The {cursor} used for pagination is an opaque pointer to a page, that must never be inspected or constructed by clients. It usually encodes (encrypts) the page position, i.e. the identifier of the first or last page element, the pagination direction, and the applied query filters - or a hash over these - to safely recreate the collection. The {cursor} may be defined as follows:

  type: object
      description: >
        Object containing the identifier(s) pointing to the entity that is
        defining the collection resource page - normally the position is
        represented by the first or the last page element.
      type: object
      properties: ...

      description: >
        The pagination direction that is defining which elements to choose
        from the collection resource starting from the page position.
      type: string
      enum: [ ASC, DESC ]

      description: >
        Object containing the query filters applied to create the collection
        resource that is represented by this cursor.
      type: object
      properties: ...

      description: >
        Stable hash calculated over all query filters applied to create the
        collection resource that is represented by this cursor.
      type: string

    - position
    - direction

The page information for cursor-based pagination should consist of a {cursor} set, that besides {next} may provide support for {prev}, {first}, {last}, and {self} as follows:

  "cursors": {
    "self": "...",
    "first": "...",
    "prev": "...",
    "next": "...",
    "last": "..."
  "items": [... ]

Further reading:

To simplify client design, APIs should support simplified hypertext controls for pagination over collections whenever applicable. Beside {next} this may comprise the support for {prev}, {first}, {last}, and {self} as {link-relations}[link relations].

The page content is transported via {items}, while the {query} object may contain the query filters applied to the collection resource as follows:

  "self": "http://..../resources?cursor=<self-position>",
  "first": "<first-position>",
  "prev": "<previous-position>",
  "next": "<next-position>",
  "last": "<last-position>",
  "query": {
    "query-param-<1>": ...,
    "query-param-<n>": ...
  "items": [...]

Note: In case of complex search requests, e.g. when {GET-with-body} is required, the {cursor} may not be able to encode all query filters. In this case, it is best practice to encode only page position and direction in the {cursor} and transport the query filter in the body - in the request as well as in the response. To protect the pagination sequence, in this case it is recommended, that the {cursor} contains a hash over all applied query filters for pagination request validation.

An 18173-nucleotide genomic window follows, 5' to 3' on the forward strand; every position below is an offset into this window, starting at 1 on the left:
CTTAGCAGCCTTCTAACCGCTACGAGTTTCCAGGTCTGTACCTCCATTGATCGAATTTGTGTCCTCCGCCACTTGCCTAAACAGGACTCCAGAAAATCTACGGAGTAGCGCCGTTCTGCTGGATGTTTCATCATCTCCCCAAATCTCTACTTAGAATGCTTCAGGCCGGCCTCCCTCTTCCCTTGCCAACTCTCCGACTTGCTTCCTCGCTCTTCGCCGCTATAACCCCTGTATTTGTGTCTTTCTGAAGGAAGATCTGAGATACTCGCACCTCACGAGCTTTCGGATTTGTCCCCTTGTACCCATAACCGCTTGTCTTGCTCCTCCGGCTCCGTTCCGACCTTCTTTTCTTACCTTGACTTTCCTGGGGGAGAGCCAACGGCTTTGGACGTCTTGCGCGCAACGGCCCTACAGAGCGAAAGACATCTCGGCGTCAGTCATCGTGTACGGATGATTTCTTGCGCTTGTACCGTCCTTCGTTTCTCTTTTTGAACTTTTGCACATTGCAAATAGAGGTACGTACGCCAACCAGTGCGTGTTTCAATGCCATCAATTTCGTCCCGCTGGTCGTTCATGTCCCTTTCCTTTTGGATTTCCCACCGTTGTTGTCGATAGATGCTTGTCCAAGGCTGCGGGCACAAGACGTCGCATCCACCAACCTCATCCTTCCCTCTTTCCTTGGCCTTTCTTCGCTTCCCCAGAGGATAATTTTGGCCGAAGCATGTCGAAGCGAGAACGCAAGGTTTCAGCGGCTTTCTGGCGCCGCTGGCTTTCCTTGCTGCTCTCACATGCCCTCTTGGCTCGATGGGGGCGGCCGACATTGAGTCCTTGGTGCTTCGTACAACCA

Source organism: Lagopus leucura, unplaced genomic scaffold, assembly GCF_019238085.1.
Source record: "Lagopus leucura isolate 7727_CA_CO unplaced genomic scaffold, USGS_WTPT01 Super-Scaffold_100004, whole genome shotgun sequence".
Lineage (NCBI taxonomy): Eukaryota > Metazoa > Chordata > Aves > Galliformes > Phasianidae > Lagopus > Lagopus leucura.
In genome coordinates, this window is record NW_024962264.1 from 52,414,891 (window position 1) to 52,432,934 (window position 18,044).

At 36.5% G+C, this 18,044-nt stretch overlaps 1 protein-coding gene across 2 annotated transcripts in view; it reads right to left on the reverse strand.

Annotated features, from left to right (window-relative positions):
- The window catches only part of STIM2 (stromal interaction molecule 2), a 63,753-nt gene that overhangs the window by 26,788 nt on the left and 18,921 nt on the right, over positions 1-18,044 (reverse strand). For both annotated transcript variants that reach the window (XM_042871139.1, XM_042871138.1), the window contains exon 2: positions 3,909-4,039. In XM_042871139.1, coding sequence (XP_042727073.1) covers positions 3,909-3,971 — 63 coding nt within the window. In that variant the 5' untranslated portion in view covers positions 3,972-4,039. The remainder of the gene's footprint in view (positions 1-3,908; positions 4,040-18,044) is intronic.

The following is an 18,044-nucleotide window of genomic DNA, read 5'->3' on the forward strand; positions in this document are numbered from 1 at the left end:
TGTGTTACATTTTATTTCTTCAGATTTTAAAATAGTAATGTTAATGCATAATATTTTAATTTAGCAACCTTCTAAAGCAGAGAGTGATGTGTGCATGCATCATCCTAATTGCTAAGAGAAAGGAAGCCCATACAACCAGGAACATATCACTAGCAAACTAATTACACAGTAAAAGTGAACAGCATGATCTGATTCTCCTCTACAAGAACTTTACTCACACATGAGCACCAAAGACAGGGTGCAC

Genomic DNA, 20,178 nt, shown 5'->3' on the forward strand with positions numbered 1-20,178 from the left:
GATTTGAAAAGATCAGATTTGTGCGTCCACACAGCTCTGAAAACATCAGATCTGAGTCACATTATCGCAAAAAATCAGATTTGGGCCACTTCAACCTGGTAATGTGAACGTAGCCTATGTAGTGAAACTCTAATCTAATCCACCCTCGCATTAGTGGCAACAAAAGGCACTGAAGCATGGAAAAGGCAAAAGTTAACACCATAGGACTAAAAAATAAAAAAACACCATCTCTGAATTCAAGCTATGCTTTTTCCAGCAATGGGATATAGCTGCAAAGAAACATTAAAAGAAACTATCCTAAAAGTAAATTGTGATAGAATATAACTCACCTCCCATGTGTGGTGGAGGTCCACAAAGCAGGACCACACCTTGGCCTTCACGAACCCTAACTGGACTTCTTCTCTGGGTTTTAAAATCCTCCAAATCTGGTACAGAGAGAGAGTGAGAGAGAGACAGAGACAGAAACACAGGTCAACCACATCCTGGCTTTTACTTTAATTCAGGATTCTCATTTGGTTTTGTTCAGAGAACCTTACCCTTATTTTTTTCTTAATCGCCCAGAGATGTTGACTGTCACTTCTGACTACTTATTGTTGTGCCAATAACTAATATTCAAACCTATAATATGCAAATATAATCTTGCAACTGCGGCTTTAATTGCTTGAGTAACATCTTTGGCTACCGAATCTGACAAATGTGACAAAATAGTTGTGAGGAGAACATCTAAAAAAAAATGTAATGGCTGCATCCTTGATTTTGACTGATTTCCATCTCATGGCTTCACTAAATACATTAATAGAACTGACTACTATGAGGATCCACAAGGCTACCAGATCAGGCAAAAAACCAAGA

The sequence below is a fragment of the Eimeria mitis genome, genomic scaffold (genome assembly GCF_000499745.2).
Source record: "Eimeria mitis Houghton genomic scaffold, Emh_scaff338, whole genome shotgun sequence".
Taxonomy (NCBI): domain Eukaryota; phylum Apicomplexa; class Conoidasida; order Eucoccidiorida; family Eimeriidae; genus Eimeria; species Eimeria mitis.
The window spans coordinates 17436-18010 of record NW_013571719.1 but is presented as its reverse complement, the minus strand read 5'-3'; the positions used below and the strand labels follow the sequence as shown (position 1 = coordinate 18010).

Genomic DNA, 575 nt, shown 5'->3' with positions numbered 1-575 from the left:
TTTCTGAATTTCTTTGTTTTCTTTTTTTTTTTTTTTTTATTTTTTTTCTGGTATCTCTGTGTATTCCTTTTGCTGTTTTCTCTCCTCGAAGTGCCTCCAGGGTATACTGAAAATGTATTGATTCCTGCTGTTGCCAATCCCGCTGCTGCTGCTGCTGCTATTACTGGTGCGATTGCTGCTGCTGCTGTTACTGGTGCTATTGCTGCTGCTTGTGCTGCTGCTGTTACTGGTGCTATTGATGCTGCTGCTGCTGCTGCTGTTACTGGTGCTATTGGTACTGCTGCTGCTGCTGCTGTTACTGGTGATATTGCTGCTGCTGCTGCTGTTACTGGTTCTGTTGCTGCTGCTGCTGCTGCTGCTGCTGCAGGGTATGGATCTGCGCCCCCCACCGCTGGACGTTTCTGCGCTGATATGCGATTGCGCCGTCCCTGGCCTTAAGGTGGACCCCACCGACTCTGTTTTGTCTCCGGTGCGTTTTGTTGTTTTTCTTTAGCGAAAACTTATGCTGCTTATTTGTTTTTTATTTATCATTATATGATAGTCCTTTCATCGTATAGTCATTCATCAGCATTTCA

Remark: You should avoid providing a total count unless there is a clear need to do so. Very often, there are significant system and performance implications when supporting full counts. Especially, if the data set grows and requests become complex queries and filters drive full scans. While this is an implementation detail relative to the API, it is important to consider the ability to support serving counts over the life of a service.


Reduce Bandwidth Needs and Improve Responsiveness

APIs should support techniques for reducing bandwidth based on client needs. This holds for APIs that (might) have high payloads and/or are used in high-traffic scenarios like the public Internet and telecommunication networks. Typical examples are APIs used by mobile web app clients with (often) less bandwidth connectivity.

Common techniques include:

  • compression of request and response bodies (e.g. gZip)
  • querying field filters to retrieve a subset of resource attributes
  • {ETag} and {If-Match}/{If-None-Match} headers to avoid re-fetching of unchanged resources
  • {Prefer} header with return=minimal or respond-async to anticipate reduced processing requirements of clients
  • Pagination for incremental access of larger collections of data items
  • Caching of master data items, i.e. resources that change rarely or not at all after creation

Keep in mind that performance features must always well documented in the API documentation (e.g. if you use caching).


Use “OWASP Secure Coding Practice”

The WAF checks all known OWASP 10 security risks. To avoid false positives, all API Provider should use the OWASP Secure Coding Practice Checklist
Do not use <> in the payloads:

  "user": "<unknown>"

will be blocked as an html injection. In this case you should use an empty or null value:

  "user": ""

Exceptions can be configured in the WAF and must be reported to the Network and Security Team.

Define and Assign Permissions (Scopes)

APIs must define permissions to protect their resources. Thus, at least one permission must be assigned to each endpoint. Permissions are defined as shown in the previous section.

The naming schema for permissions corresponds to the naming schema for hostnames and event type names.

APIs should stick to component specific permissions without resource extension to avoid governance complexity of too many fine grained permissions. For the majority of use cases, restricting access to specific API endpoints using read and write is sufficient for controlling access for client types like merchant or retailer business partners, customers or operational staff. However, in some situations, where the API serves different types of resources for different owners, resource specific scopes may make sense.